Framework Books and Tactical Learning

I’ve been enjoying reading more. Usually, I read biographies and recounts of historical financial events, but this weekend, I spent time with what I would consider a framework book. The author gives readers his framework for managing and using all the digital information they consume.

I initially considered framework books as self-help, which I tend to shy away from because I don’t get much value from them. But after this weekend, I revisited my thinking on that. I realized that framework books aren’t self-help, and I do get value from them—in specific situations, not generally. These framework books are tools for tactical learning, while biographies and historical books are for general learning. Framework books are useful if I have a problem I’m actively trying to solve. They don’t solve my problem for me, but they give me an approach or method that, if followed, empowers me to solve my problem more efficiently.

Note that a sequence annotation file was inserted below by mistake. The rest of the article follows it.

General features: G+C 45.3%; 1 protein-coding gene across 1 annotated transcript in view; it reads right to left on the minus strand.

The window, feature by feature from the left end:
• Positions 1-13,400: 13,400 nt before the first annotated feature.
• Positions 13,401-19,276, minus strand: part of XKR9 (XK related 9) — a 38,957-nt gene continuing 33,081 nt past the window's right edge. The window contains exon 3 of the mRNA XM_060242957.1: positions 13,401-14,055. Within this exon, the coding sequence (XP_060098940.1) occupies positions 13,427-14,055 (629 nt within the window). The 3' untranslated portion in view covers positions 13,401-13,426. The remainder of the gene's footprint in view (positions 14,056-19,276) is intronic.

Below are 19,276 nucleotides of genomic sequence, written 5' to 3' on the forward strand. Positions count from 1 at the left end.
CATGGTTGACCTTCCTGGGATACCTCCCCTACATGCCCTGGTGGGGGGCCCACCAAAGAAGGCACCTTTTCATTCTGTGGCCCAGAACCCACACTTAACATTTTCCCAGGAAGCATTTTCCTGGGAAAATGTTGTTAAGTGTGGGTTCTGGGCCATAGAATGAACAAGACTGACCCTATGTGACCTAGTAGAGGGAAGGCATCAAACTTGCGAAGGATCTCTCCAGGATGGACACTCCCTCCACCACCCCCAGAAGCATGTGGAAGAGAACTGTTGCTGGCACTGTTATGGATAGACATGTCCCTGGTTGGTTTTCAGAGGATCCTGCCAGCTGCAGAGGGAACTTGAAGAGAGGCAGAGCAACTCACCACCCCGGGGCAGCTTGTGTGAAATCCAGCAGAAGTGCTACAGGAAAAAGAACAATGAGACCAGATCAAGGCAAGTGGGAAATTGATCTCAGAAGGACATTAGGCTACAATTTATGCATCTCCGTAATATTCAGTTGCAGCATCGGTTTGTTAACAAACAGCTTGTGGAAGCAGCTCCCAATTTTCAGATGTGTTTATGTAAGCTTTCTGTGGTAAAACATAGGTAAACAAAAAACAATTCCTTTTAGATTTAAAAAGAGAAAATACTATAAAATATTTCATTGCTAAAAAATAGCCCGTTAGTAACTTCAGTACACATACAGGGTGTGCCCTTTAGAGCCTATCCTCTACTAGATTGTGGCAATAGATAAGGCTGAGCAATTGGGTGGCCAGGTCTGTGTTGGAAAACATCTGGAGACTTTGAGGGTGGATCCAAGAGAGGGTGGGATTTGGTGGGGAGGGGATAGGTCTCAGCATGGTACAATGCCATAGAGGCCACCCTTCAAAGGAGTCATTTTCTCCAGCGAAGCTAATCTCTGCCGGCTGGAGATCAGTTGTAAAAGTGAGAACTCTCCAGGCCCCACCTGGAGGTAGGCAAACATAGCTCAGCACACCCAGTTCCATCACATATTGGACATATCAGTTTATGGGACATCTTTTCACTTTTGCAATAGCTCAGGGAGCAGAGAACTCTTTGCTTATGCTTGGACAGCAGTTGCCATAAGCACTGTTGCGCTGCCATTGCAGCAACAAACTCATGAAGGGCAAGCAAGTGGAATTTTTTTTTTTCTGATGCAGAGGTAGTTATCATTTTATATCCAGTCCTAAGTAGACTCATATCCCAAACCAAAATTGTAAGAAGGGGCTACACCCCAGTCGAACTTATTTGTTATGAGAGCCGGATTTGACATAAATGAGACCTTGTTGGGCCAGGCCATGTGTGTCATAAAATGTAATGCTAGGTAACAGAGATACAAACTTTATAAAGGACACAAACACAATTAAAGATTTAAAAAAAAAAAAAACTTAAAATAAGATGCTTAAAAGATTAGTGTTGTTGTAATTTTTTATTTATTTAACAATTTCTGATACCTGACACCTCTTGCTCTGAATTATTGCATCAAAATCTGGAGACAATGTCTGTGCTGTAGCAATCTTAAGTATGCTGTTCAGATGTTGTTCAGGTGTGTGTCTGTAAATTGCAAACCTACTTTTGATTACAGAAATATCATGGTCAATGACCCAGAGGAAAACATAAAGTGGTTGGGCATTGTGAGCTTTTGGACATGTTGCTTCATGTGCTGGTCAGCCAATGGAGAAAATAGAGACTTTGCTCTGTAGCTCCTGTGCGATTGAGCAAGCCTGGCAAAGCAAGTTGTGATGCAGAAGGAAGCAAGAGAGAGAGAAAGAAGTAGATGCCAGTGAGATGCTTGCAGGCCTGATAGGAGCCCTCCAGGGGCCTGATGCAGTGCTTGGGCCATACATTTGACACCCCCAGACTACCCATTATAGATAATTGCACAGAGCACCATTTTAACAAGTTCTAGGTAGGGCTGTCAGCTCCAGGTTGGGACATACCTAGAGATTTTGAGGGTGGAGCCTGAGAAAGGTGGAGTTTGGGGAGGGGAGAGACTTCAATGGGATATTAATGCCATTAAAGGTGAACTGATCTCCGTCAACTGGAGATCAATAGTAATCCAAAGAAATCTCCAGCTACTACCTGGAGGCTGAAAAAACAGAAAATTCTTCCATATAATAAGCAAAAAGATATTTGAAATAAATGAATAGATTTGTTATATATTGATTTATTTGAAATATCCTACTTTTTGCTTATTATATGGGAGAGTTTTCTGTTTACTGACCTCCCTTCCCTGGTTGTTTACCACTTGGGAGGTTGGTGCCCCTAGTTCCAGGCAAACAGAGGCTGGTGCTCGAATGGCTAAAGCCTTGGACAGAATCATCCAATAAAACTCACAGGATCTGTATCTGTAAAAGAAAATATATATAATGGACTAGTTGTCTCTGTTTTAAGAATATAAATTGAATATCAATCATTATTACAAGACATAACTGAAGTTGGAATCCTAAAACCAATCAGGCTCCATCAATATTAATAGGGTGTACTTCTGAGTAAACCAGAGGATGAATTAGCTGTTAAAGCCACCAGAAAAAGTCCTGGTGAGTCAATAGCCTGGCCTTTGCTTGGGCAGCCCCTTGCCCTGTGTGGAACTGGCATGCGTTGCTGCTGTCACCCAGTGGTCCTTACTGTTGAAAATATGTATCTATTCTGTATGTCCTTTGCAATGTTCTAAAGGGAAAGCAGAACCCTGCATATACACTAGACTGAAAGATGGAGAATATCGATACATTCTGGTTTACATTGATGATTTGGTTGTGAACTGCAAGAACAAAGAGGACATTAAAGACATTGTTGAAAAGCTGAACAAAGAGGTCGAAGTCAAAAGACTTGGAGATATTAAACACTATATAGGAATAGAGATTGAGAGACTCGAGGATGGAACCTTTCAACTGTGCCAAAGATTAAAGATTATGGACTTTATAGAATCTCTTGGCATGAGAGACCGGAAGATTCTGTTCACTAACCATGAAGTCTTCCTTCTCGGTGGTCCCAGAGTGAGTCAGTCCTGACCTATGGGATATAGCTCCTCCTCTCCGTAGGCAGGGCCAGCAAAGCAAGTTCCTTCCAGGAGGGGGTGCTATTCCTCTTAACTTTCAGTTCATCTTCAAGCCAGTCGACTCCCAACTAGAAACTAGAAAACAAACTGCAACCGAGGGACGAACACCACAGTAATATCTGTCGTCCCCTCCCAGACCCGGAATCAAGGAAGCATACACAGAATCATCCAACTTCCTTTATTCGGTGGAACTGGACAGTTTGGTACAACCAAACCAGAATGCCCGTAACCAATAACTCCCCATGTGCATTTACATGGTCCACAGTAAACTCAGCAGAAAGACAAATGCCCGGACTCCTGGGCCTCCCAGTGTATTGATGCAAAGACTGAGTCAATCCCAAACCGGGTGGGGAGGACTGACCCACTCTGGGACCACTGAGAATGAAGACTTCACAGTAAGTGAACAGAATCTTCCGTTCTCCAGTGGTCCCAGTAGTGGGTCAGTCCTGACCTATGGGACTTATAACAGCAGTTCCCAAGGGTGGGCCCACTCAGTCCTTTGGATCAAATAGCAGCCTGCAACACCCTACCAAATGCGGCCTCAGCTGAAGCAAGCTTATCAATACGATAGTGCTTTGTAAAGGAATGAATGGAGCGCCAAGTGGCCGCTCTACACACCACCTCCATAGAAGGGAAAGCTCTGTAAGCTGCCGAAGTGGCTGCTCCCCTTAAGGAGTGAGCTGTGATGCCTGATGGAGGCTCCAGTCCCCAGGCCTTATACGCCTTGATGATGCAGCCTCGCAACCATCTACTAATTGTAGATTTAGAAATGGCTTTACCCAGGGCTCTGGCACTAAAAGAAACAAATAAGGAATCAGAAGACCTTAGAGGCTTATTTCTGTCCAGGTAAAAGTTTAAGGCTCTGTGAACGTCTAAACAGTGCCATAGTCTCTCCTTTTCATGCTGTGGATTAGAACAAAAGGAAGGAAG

I still enjoy reading biographies more than any other genre. However, I recognize the value of framework books when I’m trying to solve a specific problem. I won’t read them when I’m interested in general learning, but they’re part of my tactical learning toolbox going forward.